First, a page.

• Marcas Mac an Tuairneir

Ceana Chaimbeul MhicUalraig

Updated: Jun 23, 2020

Glaschu


The idea of Gaelic medium education has been around in Glasgow for a long time.


Over fifty years ago, Stewart MacIntosh, the then Director of Education in Glasgow, made strenuous efforts to have a Gaelic school established to meet the needs of the large numbers of Gaelic speaking children who were attending after school and Saturday morning classes in order to learn to read and write their mother tongue.


For various reasons a school did not materialise at that time.


In the 70s and early 80s there was a growing realisation that Gaelic was in danger in the city. Fewer and fewer children in Gaelic speaking homes were actually speaking the language, although they could understand it.The need now was not merely to cater for the needs of the Gaelic speaking children, but to meet the needs of the language itself and to preserve it from oblivion.


A Glasgow University Education Department survey in 1983, showed that there was a need and a parental demand for Gaelic medium education in the city. An earlier survey had established that there were plenty Gaelic speaking teachers available and keen to be involved.


It is now almost thirty years since details of that survey were presented at a conference, convened by The Glasgow Skye Association with the support of all the Highland and Island Associations in the city, on “Gaelic in Glasgow Education”. The conference was held in the Third Eye Centre (present CCA) on 1 October 1983. The information revealed by that survey showed that there were enough children wishing Gaelic education in primary school,

to fill two schools, one north and one south of the city.


A paper arguing the “Case for Gaelic -English bilingual Education in Strathclyde” prepared by Professor Nigel Grant of the Education Department of Glasgow University was presented to representatives of Strathclyde Regional Council in February 1984, and accepted in principle.


Following on from The October Conference, and involving the parents and children identified by the University survey as desiring Gaelic medium primary education, Glasgow Gaelic Bilingual Schools Association - Comunn Sgoiltean Dachananach Ghlaschu - was formed, and formally launched in May 1984.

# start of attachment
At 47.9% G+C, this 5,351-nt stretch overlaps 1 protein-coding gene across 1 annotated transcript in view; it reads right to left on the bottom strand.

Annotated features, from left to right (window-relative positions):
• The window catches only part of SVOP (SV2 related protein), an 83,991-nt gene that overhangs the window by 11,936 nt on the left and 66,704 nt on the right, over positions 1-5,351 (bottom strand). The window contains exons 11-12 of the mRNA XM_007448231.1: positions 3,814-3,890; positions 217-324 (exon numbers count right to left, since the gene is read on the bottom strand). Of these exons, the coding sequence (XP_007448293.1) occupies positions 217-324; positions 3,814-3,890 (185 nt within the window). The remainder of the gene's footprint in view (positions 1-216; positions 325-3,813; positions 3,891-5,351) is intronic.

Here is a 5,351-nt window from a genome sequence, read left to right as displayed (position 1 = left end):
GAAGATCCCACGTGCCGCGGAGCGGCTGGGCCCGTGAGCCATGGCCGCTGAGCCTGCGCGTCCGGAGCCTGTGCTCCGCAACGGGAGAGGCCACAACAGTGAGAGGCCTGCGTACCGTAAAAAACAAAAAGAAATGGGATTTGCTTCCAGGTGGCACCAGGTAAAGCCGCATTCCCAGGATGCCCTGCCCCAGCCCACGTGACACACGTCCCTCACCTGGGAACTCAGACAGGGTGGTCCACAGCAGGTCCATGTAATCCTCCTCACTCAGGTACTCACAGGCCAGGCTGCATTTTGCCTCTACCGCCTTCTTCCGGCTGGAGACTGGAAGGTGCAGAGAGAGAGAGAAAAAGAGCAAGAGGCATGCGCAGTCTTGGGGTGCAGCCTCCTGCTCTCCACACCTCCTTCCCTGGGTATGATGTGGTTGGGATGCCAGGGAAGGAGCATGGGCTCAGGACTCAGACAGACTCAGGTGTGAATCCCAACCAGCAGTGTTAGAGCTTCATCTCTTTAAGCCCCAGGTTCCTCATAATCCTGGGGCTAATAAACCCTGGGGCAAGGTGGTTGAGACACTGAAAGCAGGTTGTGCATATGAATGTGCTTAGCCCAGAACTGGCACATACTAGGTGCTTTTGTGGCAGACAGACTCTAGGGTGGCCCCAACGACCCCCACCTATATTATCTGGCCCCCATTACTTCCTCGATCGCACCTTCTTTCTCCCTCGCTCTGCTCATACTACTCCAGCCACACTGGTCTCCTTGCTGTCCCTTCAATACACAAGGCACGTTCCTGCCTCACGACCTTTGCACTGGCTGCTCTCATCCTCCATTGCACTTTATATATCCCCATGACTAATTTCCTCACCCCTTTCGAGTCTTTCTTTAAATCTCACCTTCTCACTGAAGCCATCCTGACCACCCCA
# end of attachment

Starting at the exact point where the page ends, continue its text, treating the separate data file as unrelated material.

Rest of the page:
The Association had a single aim and purpose: to promote Gaelic medium education in general, and in Glasgow in particular, and to establish in the first instance, a Gaelic - English bilingual primary school in Glasgow.


Funding for the Association, as indeed for the conference which gave it birth, came from the Highland and Island Associations in the city, and also from fund raising efforts by the parents who were involved in what was by now a campaign for Gaelic medium education.


Many meetings, many letters, many arguments, many setbacks, ensued over the next year as the members of the Association worked with commitment and determination towards their goal, but always, the determination of the parents kept the campaign going until a modified version of what had been sought was granted at a meeting of the education committee on 10 July 1985 - to resounding applause from the public gallery.


In August 1985, when schools resumed after the summer holidays, the Gaelic Bilingual Unit in Sir John Maxwell Primary School was opened.


Fourteen years later, on 19 September 1999, Sgoil Ghàidhlig Ghlaschu (Glasgow Gaelic School) was opened followed in 2016 by a second primary school, Bun-sgoil Ghàidhlig Ghleann Dàil.



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